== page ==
My daughter started it all. Christy is an artist who temporarily put down her brushes and started pouring paint onto the canvas instead. The fascinating art form of Acrylic Paint Pouring seems like great fun, but really challenging. Some of the pieces she’s produced are very beautiful.
I hope here not to offend those who are seriously serious about this art medium, but I’m merely a spectator when it comes to painting. In a nutshell: you pour paint on the canvas, then tilt or blow or scrape it this way and that until your eye is pleased. A variety of implements are involved, including your breath as you use a straw to push paint around to your bidding. Then there’s the all important torch (I can see the fascination) that pushes away the top layer to reveal heavier paint underneath. There is much more to it, but you get the idea.
Last year my son grabbed his sister’s lead with a vengeance. Behold Jesse’s bedroom walls, splashed with the fruits of his current passion. I’m guessing what he sees in this art form is the opportunity for a giant science experiment, where equations have to be manipulated. There’s juggling colors, honing techniques, weighing portions, and experimenting with all sorts of pouring implements. Some of them right out of his kitchen drawers, where anything with holes is fair game.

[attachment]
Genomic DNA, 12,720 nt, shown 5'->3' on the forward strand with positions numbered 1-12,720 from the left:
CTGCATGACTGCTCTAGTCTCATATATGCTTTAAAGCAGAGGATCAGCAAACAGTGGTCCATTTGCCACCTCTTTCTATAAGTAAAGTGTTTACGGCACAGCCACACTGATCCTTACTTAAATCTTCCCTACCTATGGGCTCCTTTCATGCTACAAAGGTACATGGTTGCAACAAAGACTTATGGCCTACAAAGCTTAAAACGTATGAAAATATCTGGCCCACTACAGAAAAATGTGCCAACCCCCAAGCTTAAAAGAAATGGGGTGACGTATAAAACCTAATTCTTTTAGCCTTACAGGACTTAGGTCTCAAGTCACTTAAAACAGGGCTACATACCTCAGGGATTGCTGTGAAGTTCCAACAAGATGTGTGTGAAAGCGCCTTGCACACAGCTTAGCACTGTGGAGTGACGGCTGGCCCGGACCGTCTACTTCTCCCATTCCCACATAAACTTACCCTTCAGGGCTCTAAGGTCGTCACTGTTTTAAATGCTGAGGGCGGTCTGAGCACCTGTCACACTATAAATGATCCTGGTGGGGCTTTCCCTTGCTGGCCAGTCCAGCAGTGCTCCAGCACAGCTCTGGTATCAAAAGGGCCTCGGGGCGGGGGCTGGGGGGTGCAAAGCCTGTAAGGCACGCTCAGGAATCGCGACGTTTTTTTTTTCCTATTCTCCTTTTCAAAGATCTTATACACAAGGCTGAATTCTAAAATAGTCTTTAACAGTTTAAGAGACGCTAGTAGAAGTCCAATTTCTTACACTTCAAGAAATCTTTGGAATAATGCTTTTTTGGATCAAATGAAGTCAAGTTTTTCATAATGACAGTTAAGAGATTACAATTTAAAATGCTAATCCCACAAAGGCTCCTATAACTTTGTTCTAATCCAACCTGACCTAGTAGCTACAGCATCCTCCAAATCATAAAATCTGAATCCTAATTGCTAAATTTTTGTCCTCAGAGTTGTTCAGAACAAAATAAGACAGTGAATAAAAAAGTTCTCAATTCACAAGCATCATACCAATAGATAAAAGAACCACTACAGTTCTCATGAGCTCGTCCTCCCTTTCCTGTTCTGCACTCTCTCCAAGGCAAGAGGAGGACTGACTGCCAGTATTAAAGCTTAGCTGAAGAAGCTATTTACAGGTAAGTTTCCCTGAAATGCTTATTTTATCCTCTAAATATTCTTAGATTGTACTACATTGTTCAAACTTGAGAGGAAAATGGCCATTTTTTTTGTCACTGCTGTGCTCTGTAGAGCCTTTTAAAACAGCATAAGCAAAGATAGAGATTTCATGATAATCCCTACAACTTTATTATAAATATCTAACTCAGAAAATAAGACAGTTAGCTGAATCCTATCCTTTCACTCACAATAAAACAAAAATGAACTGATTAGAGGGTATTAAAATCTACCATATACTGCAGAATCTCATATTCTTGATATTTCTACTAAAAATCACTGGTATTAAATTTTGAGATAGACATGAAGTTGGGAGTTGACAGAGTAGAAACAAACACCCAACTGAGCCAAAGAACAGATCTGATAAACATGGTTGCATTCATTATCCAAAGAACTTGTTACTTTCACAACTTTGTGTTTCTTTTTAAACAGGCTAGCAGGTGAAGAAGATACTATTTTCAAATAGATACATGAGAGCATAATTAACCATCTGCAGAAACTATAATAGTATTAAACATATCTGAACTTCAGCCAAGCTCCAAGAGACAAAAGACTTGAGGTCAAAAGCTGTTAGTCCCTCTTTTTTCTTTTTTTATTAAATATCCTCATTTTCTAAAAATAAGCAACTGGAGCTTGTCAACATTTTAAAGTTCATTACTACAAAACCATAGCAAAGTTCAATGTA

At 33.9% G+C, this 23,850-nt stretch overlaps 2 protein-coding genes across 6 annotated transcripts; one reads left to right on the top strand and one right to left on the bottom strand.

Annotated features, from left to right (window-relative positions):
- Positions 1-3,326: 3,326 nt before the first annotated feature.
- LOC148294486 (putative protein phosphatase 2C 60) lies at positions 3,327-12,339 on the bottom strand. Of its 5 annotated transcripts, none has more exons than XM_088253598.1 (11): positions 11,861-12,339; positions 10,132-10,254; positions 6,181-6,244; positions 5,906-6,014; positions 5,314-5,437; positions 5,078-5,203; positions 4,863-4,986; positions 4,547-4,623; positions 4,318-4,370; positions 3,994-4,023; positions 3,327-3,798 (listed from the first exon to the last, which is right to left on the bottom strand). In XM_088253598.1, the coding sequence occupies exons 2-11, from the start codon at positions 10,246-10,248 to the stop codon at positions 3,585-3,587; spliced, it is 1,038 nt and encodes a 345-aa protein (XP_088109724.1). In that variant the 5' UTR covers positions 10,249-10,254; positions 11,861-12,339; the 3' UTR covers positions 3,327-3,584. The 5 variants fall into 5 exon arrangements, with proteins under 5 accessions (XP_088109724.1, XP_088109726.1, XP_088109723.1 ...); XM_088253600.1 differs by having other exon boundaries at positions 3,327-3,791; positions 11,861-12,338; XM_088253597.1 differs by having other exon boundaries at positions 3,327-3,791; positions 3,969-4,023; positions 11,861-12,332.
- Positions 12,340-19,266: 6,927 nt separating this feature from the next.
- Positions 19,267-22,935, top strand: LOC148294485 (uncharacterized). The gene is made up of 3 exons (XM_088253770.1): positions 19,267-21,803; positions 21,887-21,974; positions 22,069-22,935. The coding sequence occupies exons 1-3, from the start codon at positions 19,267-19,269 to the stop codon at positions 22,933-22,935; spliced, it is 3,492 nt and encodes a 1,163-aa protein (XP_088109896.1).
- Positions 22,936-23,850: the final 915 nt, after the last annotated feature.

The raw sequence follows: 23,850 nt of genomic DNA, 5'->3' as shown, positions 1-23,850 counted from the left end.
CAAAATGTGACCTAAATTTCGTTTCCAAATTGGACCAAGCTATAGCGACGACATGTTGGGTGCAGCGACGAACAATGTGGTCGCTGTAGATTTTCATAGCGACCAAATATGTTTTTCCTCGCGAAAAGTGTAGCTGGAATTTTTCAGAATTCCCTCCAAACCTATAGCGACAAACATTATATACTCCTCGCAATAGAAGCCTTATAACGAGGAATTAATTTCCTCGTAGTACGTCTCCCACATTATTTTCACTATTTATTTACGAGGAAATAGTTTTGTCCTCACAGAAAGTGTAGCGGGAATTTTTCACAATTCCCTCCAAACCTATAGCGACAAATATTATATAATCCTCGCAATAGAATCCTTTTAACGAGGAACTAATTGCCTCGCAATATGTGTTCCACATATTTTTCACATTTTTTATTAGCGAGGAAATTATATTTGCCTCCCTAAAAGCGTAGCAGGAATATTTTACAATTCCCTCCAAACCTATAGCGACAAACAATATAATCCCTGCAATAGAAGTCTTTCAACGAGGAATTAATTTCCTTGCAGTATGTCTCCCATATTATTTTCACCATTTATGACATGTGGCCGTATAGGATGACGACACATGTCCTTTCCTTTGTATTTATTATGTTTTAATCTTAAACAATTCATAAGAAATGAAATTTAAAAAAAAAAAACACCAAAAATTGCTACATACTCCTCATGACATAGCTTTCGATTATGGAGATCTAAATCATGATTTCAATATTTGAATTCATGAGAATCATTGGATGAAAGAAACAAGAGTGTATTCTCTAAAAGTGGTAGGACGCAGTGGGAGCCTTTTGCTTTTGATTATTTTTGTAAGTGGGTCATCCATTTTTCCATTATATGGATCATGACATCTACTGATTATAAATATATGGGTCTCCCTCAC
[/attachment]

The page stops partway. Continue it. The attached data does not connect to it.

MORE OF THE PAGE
Jesse’s “lab” is the limited space of an apartment and his solution was to mount his favorites in the hall and on the walls, rather like wallpaper or a patchwork quilt. They’re not only pleasing to look at, but the satisfaction you get from seeing your own skills and imagination is priceless.
I must admit to being skeptical at first. I grew up surrounded by “proper” decorating methods. A large piece of art here, a small grouping hung on a carefully measured grid there. Creativity was not encouraged, at least in my memory. But my own children know better and I bow to their creative instincts.
I’ve lived most of my life bound by convention but know by now that obeying all the rules, all the time, boxes you into a narrow perspective — of everything and everyone. Whereas I admire it in others, thinking “outside the box” seldom comes naturally so I’m grateful my children both feel free to think for themselves.
Because pouring paint is so fun, and delightfully messy, my husband’s also been indulging. It’s now, apparently, a family activity. The three of them have visions in their heads, but me? Not so much. Under pressure, I did try it (note the masterpiece to the right), but for now I’m happy to be odd woman out and will be sticking to juggling words.